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Effect Of A Community Oriented Problem Based Learning Curriculum On Quality Of Primary Care Delivered By Graduates: Historical Cohort Comparison Study

Robyn Tamblyn, Michal Abrahamowicz, Dale Dauphinee, Nadyne Girard, Gillian Bartlett, Paul Grand'Maison and Carlos Brailovsky
BMJ: British Medical Journal
Vol. 331, No. 7523 (Oct. 29, 2005), pp. 1002-1005
Published by: BMJ
Stable URL: http://www.jstor.org/stable/25460972
Page Count: 4
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Since scans are not currently available to screen readers, please contact JSTOR User Support for access. We'll provide a PDF copy for your screen reader.
Effect Of A Community Oriented Problem Based Learning Curriculum On Quality Of Primary Care Delivered By Graduates: Historical Cohort Comparison Study
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Abstract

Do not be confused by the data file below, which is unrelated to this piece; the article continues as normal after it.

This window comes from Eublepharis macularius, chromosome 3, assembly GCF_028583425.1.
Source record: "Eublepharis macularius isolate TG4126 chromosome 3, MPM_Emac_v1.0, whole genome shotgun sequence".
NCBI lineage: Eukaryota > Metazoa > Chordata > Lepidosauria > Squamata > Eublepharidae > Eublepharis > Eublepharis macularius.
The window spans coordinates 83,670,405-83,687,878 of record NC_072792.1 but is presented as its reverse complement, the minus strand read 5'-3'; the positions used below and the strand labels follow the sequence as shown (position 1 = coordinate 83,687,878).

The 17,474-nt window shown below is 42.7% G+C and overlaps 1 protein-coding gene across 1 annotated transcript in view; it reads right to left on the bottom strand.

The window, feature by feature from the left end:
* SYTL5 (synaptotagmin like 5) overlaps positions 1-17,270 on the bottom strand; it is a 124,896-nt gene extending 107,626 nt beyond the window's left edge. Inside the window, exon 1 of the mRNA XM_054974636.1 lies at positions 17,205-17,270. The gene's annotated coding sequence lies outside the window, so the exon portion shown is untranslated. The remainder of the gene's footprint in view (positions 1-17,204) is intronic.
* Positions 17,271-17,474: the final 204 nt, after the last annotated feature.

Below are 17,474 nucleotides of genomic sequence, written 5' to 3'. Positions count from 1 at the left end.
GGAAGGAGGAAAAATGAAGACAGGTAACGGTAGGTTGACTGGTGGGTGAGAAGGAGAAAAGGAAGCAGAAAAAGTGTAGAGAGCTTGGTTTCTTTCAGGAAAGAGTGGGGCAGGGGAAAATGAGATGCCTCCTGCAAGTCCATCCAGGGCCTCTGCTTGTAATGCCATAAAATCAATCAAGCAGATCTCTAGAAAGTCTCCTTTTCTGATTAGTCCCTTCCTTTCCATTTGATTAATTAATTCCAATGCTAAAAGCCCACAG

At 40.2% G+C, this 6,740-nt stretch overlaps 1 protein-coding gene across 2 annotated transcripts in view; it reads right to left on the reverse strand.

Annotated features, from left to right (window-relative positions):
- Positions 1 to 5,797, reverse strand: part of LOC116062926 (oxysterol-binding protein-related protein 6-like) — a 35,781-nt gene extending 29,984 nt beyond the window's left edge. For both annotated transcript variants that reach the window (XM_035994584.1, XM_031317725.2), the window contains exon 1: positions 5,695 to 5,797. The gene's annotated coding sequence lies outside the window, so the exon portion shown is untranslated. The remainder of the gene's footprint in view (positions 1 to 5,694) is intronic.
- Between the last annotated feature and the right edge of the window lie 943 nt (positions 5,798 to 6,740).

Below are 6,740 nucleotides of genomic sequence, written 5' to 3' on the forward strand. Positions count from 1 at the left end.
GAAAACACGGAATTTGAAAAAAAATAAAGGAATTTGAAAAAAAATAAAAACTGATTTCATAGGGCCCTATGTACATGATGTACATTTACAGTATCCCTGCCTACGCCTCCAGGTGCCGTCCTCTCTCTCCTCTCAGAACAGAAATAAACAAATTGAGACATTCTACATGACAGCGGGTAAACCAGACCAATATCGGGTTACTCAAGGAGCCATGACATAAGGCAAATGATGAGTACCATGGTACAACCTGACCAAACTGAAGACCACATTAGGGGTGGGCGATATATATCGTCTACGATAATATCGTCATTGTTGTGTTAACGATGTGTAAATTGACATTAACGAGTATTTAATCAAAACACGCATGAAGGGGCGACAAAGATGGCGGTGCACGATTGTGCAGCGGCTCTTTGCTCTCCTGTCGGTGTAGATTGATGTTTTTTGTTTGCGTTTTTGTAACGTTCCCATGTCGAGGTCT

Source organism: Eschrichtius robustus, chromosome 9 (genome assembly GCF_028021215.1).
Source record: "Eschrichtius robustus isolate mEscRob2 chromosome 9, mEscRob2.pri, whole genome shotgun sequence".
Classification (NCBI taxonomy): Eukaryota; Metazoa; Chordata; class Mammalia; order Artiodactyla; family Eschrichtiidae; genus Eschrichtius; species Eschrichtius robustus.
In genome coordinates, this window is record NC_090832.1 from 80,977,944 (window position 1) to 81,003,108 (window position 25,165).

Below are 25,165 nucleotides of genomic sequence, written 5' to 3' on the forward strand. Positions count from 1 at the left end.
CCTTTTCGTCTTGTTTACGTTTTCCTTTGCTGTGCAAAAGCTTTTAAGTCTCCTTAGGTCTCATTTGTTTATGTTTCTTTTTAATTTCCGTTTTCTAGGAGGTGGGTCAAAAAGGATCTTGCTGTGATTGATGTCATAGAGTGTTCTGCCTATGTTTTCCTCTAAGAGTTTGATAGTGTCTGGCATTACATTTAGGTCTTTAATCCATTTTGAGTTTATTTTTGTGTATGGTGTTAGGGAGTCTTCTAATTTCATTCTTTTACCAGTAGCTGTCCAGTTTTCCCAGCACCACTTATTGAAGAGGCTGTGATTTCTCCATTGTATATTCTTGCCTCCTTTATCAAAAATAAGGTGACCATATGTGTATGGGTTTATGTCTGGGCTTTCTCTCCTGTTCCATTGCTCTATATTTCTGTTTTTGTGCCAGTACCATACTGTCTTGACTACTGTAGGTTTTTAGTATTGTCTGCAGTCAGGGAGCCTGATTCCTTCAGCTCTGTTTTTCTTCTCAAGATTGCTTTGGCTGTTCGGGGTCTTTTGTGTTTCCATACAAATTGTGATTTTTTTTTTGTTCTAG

Objective To assess whether the transition from a traditional curriculum to a community oriented problem based learning curriculum at Sherbrooke University is associated with the expected improvements in preventive care and continuity of care without a decline in diagnosis and management of disease. Design Historical cohort comparison study. Setting Sherbrooke University and three traditional medical schools in Quebec, Canada. Participants 751 doctors from four graduation cohorts (1988-91); three before the transition to community oriented problem based learning (n = 600) and one after the transition (n = 151). Outcome measures Annual performance in preventive care (mammography screening rate), continuity of care, diagnosis (difference in prescribing rates for specific diseases and relief of symptoms), and management (prescribing rate for contraindicated drugs) assessed using provincial health databases for the first 4-7 years of practice. Results After transition to a community oriented problem based learning curriculum, graduates of Sherbrooke University showed a statistically significant improvement in mammography screening rates (55 more women screened per 1000, 95% confidence interval 10.6 to 99.3) and continuity of care (3.3% more visits coordinated by the doctor, 0.9% to 5.8%) compared with graduates of a traditional medical curriculum. Indicators of diagnostic and management performance did not show the hypothesised decline. Sherbrooke graduates showed a significant fourfold increase in disease specific prescribing rates compared with prescribing for symptom relief after the transition. Conclusion Transition to a community oriented problem based learning curriculum was associated with significant improvements in preventive care and continuity of care and an improvement in indicators of diagnostic performance.

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